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Postal Service pot seizures up over 400 pct. since 2007: report

By Stephen C. Webster
Tuesday, March 16, 2010 23:07 EDT
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The United States Postal Inspection Service has been pretty busy lately.

That’s because shipments of marijuana being seized in the mail have dramatically escalated in recent years, up over 400 percent since 2007, according to a new report.

There is no better way to ship drugs right now,” said San Diego Police Chief William Lansdowne, speaking to ABC News.

ABC’s report blames an “increase in demand” for marijuana for the spike, along with better detection methods. The network also carried a photo essay detailing various smuggling techniques.

The announcement would seem to evoke a quote by reporter Peter Guither, who runs Drug War Rant:

Those massive drug seizures you read about in the paper affect traffickers much the same way a DVD shoplifter affects WalMart — an annoyance, but part of the normal cost of doing business.

Some states pushing back against ‘legal’ pot

Even as the marijuana-by-courier trade appears to be escalating, another trend is developing in communities nation-wide: the consumption of legal herbs with a synthetic cannabinoid additive, essentially as a marijuana replacement that is undetectable by drug tests and, for now, completely permitted by law.

One mixture causing particular ire, known as “K2″, was recently banned in two Missouri counties and the entire state of Kansas, according to The Marshfield Mail. It is still largely available in smoke shops. The Mail noted that Missouri politicians were told the herbal blend can cause “seizures, vomiting, agitation and other dangers.” A bill has been introduced that would ban “K2″ across all of Missouri. A similar effort is underway in Nebraska, but legislators are unlikely to vote on the “K2″ ban until their next session, according to Omaha.com.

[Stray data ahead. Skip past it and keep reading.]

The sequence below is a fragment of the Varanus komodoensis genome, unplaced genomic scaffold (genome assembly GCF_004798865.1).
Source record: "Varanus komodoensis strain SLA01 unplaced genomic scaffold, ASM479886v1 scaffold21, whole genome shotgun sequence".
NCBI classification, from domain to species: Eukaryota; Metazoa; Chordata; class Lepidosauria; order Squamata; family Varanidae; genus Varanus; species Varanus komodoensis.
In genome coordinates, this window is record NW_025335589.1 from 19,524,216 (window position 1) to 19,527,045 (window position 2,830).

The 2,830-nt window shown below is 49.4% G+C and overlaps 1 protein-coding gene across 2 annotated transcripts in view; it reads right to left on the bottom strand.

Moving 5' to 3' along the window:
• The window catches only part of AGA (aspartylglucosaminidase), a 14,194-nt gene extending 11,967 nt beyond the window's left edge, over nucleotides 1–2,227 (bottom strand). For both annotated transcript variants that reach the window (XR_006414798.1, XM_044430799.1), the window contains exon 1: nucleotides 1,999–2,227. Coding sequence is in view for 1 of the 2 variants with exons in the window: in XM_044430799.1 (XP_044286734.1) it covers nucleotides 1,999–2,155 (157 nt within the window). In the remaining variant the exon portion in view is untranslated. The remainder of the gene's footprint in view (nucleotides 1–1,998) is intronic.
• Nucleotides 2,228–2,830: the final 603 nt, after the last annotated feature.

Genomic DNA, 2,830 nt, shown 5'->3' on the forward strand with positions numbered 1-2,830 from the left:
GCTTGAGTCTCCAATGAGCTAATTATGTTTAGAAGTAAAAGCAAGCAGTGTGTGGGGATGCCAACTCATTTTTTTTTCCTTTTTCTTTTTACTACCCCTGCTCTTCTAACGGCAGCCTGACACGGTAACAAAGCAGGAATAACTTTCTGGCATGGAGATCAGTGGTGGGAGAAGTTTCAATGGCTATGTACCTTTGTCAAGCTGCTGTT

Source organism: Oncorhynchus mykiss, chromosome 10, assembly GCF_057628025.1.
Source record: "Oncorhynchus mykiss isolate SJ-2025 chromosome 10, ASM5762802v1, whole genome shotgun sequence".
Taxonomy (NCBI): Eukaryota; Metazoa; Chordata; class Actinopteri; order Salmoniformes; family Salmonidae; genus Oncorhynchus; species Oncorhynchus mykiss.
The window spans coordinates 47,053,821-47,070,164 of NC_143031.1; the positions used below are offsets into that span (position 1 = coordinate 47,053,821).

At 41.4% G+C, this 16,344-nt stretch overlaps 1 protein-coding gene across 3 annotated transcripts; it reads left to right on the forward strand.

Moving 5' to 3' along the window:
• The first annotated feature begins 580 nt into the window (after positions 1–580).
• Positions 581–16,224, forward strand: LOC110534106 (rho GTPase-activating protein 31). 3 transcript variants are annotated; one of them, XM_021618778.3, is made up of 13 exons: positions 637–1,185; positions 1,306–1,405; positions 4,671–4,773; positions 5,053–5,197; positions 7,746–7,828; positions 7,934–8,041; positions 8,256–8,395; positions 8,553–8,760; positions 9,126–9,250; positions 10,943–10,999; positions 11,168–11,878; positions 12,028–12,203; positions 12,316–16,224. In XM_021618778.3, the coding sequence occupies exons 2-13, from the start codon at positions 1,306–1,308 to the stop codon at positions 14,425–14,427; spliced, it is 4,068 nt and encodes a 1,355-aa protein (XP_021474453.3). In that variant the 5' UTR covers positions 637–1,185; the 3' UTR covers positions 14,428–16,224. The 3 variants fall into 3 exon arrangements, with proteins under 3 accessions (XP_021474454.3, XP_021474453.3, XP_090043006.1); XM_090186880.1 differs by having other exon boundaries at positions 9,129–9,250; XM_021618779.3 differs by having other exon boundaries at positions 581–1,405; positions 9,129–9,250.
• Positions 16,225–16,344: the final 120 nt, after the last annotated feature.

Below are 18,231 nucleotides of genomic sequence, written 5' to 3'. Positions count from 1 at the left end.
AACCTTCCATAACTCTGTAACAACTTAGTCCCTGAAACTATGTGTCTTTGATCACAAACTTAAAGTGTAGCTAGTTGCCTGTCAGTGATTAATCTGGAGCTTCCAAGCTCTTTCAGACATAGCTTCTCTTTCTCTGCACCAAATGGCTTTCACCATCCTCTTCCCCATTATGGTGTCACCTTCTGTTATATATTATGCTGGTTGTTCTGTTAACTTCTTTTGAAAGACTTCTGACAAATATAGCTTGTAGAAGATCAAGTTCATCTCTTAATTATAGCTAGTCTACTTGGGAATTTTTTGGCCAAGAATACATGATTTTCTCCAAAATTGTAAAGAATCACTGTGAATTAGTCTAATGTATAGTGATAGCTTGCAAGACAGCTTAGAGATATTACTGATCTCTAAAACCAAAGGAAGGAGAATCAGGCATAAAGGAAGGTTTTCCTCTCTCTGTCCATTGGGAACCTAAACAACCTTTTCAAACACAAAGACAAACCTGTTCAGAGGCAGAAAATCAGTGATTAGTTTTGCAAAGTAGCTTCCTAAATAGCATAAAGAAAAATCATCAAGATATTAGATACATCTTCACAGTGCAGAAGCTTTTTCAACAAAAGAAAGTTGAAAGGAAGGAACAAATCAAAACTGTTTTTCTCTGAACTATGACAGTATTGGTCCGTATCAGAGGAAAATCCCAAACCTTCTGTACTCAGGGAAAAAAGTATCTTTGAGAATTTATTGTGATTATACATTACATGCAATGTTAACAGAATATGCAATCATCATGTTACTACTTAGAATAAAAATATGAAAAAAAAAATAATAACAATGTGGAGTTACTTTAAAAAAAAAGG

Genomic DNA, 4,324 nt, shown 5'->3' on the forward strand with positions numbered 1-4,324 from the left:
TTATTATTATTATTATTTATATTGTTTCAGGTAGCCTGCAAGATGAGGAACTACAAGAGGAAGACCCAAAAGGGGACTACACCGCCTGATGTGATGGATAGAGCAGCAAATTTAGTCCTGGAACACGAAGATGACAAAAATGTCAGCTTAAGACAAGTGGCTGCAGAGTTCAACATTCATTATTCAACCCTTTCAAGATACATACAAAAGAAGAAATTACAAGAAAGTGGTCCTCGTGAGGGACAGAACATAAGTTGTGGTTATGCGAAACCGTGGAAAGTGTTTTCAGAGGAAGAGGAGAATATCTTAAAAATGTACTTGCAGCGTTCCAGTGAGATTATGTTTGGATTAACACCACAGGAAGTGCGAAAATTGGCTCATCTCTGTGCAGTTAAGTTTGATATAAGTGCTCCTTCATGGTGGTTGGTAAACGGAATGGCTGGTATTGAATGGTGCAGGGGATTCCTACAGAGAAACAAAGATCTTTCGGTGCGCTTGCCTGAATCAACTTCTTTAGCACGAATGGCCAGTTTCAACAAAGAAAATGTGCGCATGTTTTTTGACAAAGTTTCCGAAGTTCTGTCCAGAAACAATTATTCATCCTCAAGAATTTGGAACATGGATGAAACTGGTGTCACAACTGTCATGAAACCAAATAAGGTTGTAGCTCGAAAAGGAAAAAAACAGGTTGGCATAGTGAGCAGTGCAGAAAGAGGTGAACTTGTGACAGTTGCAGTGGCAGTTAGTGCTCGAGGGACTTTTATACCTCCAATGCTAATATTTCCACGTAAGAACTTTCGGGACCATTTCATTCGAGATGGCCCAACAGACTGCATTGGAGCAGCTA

Amid Missouri’s debate over “K2″, an amendment that would have legalized medical marijuana was introduced and immediately voted down, The Missourian noted.

A similar blend of legal herbs called “Spice Gold” has been riling European politicians for its unlisted chemical content: a compound called JWH-018, which is said to have a stronger but shorter-lived psychoactive effect than THC, the active ingredient in marijuana. Thus far, Germany, Austria and France have banned it, and the U.K. was beginning to take up the issue. “Spice Gold” is also distributed in the U.S. Without the chemical additive, “Spice Gold” is simply chopped up baybean, blue lotus, dwarf skullcap, Indian warrior, lions tail, maconha brava, marshmallow, pink lotus, red clover, rose, Siberian motherwort, vanilla and honey.

Other shipments of “Spice Gold” that have been seized by U.S. authorities were found to contain HU-210, a Schedule 1 controlled substance with a significantly more powerful psychoactive effect than THC, even more so than JWH-018. Unlike every other drug of abuse except marijuana, HU-210 has been found to promote “neurogenesis” — regrowth of brain cells — in the embryonic and adult hippocampus, according to the Journal of Clinical Investigation. Its potential medical properties are currently being studied.

The so-called “Trojan Horse” properties of the “legal” marijuana were first uncovered in Dec. 2008 by THC Pharma, a German laboratory, according to The Guardian.

Stephen C. Webster
Stephen C. Webster
Stephen C. Webster is the senior editor of Raw Story, and is based out of Austin, Texas. He previously worked as the associate editor of The Lone Star Iconoclast in Crawford, Texas, where he covered state politics and the peace movement’s resurgence at the start of the Iraq war. Webster has also contributed to publications such as True/Slant, Austin Monthly, The Dallas Business Journal, The Dallas Morning News, Fort Worth Weekly, The News Connection and others. Follow him on Twitter at @StephenCWebster.
 
 
 
 
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